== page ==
Conrad’s famous novella is based on a real journey the author took up the Congo in 1890, during King Leopold II of Belgium’s horrific rule. It is a fantastic, imaginative journey to find a man named Kurtz who has lost his mind in the African jungle. It is a journey into inner space; a metaphorical investigation into the turbid waters of the human soul. It is a political journey into the dark heart of European colonialism. It is a nightmare journey, into horror. It is a journey to nowhere, set on a boat lying motionless and at anchor on the river Thames, which also “has been one of the dark places on the earth”.
What is American fiction? Actually, what is America? The answer to that is probably very different within the United States and outside. Asking yourself how others see you is a healthy exercise for any culture, and US books site Literary Hub did just that to mark the Fourth of July weekend, inviting non-American authors to suggest the quintessential American fiction titles.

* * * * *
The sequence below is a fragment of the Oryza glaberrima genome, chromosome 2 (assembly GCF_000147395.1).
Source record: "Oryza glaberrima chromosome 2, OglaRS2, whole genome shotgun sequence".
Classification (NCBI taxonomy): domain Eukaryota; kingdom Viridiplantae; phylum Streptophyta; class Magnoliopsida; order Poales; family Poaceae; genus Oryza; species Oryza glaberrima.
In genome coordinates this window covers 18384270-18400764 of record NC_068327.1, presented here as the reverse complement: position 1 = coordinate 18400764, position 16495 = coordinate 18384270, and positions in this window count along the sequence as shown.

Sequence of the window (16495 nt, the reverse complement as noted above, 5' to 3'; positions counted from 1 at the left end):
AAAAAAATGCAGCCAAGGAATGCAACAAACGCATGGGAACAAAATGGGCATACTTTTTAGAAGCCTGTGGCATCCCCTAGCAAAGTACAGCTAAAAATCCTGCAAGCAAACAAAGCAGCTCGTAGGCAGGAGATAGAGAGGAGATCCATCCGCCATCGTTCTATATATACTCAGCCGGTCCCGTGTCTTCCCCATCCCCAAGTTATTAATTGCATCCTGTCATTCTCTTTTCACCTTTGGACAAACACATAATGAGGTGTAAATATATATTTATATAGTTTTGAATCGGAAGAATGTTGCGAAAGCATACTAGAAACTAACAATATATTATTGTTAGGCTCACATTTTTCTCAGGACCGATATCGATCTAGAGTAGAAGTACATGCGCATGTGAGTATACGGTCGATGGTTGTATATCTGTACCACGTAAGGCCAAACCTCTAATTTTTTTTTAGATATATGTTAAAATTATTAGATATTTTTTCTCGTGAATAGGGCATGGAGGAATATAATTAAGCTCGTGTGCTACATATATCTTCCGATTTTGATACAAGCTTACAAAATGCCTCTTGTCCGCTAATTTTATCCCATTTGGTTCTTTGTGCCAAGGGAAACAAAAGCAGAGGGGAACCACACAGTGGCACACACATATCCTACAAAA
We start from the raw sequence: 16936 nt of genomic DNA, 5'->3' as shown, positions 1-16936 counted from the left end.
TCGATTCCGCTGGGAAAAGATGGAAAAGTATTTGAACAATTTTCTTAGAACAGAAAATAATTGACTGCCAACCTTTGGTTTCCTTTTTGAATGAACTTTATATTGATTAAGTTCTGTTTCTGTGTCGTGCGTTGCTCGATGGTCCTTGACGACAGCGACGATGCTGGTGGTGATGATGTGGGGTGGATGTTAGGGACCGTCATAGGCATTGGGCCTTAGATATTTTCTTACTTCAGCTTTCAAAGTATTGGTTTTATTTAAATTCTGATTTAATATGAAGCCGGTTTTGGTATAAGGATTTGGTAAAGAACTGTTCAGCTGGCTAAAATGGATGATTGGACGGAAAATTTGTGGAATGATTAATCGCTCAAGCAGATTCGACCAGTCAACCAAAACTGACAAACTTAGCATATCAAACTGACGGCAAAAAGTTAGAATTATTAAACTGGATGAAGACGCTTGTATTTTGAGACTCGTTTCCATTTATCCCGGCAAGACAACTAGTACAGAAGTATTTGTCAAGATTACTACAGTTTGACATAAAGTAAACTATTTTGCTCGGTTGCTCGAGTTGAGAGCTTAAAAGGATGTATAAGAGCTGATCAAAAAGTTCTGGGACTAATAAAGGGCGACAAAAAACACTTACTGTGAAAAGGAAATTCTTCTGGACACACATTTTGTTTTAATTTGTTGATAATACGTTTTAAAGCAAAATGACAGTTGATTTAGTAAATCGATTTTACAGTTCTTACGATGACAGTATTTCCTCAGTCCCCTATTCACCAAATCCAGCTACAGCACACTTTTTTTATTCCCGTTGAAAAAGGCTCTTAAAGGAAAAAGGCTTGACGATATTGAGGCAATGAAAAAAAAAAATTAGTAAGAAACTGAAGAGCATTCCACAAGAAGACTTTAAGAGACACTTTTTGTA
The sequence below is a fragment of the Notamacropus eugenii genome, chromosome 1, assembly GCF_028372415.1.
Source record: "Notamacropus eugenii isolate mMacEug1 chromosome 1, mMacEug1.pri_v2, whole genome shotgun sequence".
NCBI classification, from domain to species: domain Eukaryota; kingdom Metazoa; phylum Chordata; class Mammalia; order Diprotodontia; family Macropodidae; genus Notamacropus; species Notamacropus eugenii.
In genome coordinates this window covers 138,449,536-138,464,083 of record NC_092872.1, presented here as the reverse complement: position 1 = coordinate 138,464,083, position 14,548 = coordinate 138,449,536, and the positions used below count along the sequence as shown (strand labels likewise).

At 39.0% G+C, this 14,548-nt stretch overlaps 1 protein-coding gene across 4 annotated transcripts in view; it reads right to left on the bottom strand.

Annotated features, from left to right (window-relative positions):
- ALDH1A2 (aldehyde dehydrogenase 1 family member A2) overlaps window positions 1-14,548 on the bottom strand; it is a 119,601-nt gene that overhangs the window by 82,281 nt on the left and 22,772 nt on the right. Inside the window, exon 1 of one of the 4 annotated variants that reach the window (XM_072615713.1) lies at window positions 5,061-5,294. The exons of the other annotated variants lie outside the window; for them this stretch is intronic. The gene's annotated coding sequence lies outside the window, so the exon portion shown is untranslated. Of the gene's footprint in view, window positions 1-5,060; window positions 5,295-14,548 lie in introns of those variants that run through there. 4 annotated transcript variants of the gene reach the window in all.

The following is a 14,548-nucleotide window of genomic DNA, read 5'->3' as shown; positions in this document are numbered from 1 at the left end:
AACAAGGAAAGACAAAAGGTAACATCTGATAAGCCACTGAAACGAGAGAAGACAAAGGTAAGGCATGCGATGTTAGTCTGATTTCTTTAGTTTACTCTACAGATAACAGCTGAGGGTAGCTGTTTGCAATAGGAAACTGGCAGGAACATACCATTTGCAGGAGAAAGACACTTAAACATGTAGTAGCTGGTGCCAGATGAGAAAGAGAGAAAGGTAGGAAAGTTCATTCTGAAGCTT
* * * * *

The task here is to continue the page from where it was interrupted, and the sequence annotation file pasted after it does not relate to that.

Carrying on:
Here’s my idea: the southern gothic is like a trusty bicycle. (Note: this is not simply because southerners talk too slowly for a car metaphor to work. It is instead a kinship in the way the two things are assembled and ornamented. Stay with me.)
This article by David Mitchell describes what it's like to have a child with autism. Speaking from personal experience, I can say the description is dead on.
Reading Shakespeare makes you smarter!
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